10 Data Security Best Practices for Businesses

Thursday - 05/04/2018 16:52
As a business ownb1ner, the last thing you should have to worry about is how to quickly restore all of your critical business files in a crisis.
10 Data Security Best Practices for Businesses
It’s crucial and necessary for survival that any data you have saved on your computer and other devices is securely backed up and always available in case of a system crash or catastrophic event.

There are 10 data security best practices that we suggest at Nordic Backup to ensure your information is accessible at all times, no matter what the circumstance.

   Backup your data.

Backing up your data is probably the most important thing you can do as a data security practice for your business. If your data is compromised by a virus, deleted by human error, or lost to hardware damage, you can restore a your data without missing a beat when you have a cloud based backup plan in place. Most IT professionals recommend that you backup your files daily.

However, this can cause an issue if a virus has already taken over your data and by backing up, you actually end up replacing your non corrupt files with corrupt ones. As a business, you need to find a backup provider that saves and can restore previous file versions, so that you never encounter a total loss.

It’s always safer (and less expensive) to pay for preventative measures than to pay for all of the repercussions that come with a total data loss. With the proper backup system in place, your business can recover from a data scare quickly and painlessly.

    Encrypt all data.

This basically means that information is encoded to only allow authorized parties to access and read it. Stored data, file systems, and any transfers should all be encrypted to help you keep your system’s content private. Although encryption does not protect against theft, equipment loss, or virus attacks, it does make any data useless to anyone who doesn’t have the key to unlock it.

    Maintain security patches.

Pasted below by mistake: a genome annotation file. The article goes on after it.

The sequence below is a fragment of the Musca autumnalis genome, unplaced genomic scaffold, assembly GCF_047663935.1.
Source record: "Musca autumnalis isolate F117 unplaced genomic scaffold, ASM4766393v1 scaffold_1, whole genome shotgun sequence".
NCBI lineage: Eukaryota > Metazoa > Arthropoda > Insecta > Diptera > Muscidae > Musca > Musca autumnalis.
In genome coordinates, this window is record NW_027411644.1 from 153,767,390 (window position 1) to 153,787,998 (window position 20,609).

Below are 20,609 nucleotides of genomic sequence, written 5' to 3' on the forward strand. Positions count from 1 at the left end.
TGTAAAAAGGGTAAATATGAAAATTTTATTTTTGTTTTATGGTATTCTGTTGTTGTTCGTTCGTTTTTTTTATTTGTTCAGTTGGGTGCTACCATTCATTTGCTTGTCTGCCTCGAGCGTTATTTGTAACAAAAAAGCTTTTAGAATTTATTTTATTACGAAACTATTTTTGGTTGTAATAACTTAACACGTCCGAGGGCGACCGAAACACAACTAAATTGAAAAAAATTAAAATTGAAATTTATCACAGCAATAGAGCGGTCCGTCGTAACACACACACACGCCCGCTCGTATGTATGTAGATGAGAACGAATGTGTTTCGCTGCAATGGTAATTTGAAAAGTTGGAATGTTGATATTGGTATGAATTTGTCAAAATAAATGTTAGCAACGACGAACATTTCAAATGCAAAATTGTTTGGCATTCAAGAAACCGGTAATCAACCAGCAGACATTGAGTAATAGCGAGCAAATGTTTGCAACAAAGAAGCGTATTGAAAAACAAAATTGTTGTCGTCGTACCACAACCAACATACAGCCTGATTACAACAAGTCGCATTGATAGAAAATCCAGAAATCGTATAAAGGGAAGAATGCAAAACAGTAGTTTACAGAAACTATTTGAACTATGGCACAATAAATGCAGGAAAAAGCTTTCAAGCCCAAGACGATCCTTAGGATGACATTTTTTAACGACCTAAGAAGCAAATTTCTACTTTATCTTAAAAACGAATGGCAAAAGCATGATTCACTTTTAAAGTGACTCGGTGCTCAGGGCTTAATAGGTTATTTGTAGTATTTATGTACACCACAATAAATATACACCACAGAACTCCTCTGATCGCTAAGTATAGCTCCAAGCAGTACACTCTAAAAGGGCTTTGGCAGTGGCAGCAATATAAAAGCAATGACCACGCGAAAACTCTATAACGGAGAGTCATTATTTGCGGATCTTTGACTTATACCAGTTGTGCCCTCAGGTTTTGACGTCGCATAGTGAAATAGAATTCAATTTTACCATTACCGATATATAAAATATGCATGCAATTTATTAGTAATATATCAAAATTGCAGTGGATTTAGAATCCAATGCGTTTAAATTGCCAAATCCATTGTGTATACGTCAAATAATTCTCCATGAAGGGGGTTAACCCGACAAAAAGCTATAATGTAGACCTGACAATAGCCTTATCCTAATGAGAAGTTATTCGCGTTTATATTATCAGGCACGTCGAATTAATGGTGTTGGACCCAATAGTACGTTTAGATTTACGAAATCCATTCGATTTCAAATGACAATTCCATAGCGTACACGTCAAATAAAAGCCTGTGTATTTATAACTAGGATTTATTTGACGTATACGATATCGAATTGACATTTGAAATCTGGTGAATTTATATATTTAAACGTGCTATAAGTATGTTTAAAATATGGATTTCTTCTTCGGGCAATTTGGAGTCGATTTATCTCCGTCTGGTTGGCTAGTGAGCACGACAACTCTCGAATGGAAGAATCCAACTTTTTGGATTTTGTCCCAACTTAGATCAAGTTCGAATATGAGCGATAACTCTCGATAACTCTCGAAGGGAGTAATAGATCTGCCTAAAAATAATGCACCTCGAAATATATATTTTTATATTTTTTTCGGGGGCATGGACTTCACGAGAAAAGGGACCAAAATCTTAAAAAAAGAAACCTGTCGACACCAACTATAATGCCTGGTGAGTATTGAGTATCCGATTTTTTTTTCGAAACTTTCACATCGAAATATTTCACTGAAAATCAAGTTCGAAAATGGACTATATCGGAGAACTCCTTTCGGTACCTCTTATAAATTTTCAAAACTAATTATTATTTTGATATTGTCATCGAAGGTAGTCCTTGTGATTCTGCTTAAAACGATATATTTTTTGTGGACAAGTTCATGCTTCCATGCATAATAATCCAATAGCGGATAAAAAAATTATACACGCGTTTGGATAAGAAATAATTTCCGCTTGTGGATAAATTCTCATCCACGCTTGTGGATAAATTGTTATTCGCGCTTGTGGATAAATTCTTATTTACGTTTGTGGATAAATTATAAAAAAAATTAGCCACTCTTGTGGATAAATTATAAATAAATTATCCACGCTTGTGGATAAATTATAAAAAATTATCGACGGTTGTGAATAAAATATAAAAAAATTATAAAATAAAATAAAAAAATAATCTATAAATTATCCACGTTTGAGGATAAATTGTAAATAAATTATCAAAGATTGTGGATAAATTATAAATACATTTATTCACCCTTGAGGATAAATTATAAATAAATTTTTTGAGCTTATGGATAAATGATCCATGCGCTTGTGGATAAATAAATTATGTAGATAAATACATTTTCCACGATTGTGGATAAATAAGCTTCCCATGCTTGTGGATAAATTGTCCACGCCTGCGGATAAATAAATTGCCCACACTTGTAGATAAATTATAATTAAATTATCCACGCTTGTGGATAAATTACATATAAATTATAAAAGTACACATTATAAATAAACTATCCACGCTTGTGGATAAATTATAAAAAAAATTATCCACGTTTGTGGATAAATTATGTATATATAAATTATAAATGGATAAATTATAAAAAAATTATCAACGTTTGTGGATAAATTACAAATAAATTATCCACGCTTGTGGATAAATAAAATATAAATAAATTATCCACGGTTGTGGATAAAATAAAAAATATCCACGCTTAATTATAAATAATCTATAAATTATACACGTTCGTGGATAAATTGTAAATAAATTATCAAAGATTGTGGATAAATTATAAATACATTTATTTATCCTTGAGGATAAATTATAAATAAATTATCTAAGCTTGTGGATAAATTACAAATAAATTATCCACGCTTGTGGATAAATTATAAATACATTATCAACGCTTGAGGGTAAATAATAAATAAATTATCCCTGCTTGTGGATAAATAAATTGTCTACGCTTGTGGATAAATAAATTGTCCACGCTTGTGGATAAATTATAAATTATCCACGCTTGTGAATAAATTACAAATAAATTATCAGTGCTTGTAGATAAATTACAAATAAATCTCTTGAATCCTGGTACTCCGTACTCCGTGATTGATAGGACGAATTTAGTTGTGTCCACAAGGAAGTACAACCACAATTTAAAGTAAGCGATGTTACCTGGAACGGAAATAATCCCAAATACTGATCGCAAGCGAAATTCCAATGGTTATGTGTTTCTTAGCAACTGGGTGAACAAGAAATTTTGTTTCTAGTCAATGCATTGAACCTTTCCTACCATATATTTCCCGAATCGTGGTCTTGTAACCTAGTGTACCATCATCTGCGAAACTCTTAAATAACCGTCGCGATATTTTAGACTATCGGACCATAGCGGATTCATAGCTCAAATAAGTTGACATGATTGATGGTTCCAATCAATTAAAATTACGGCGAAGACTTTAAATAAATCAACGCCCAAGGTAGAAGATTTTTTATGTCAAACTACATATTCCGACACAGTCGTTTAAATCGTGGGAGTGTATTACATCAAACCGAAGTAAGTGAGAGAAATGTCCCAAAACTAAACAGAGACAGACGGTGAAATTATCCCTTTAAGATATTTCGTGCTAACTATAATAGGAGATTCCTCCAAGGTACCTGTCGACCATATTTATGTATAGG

Staying updated on your security hardware and software is crucial to ensuring that its working at its highest performance capability. Automatic updating keeps your system working with the most current anti-malware and antivirus signatures.

    Secure websites.

Make sure to scan your website daily for malware, and set the Secure flag for all session cookies. Ensuring your website is running safe can prevent system crashes due to hackers and viruses. If your website is used to pass along any type of secure data, including credit card information, make sure you have an SSL in place. An SSL will provide a secure connection between internet browsers and your website to protect the transmission of private data.

    Restrict the use of removable media.

Removable media consists of USB drives, external hard disks, external DVD writers, and other writeable media. By limiting the amount of these you put into your devices, you are lessening the chance of one containing any hidden malicious software that could infect your system.

Using no removable media at all also prevents accidental loss of important information that could be found by anyone. Furthermore, when content is stored on a personal portable device for convenience, it may not always be accessible by the main system to ensure that it is backed up with all other current files.

    Do away with data and devices securely.

When it comes to cleaning up your computer files or throwing out damaged devices, it’s extremely important that sensitive data cannot be recovered again. There are plenty of free tools available to securely erase data to meet public standards.

When a system becomes useless to you for any given reason, make sure to thoroughly destroy and demagnetize it in order to prevent any data from being retrieved.If you’re unsure of how to do it yourself, you can always look into electronic-specific recycling facilities that offer responsible destruction of devices.

    Access Control.

Restricting the number of users you allow to access your devices is a great way to minimize possible threats. Set permissions and limit the number of employees that have the ability to view sensitive data, while simultaneously keeping a consolidated list of passwords and other identifying information in an encrypted location.

    Use a spam filter on email servers and implement auditing.

Blocking spam from infiltrating your inbox is a primitive way to prevent any data on your devices from being accessed by outside parties. Understand how to identify junk mail even if it comes from a source you may think can be trusted. Train your employees on how to avoid phishing websites and emails as well so that their data is not compromised.

    Utilize network-based security software.

Use firewalls, anti-virus, intrusion detectors, and monitoring to screen for attacks, port scans, unauthorized users and other “over-the-network” attacks and attempts at security breaches. Always keep your firewall on and only accept incoming network connections from trusted applications.

    Be on the lookout for suspicious activity.

Some backup providers, including Nordic Backup, provide you with an emailed activity report so you can see how many files have been modified on a day to day basis. If you notice a higher than usual number of updated files — you may have a virus on your hands. Early detection is the best way to keep your data safe, and recover more of it.

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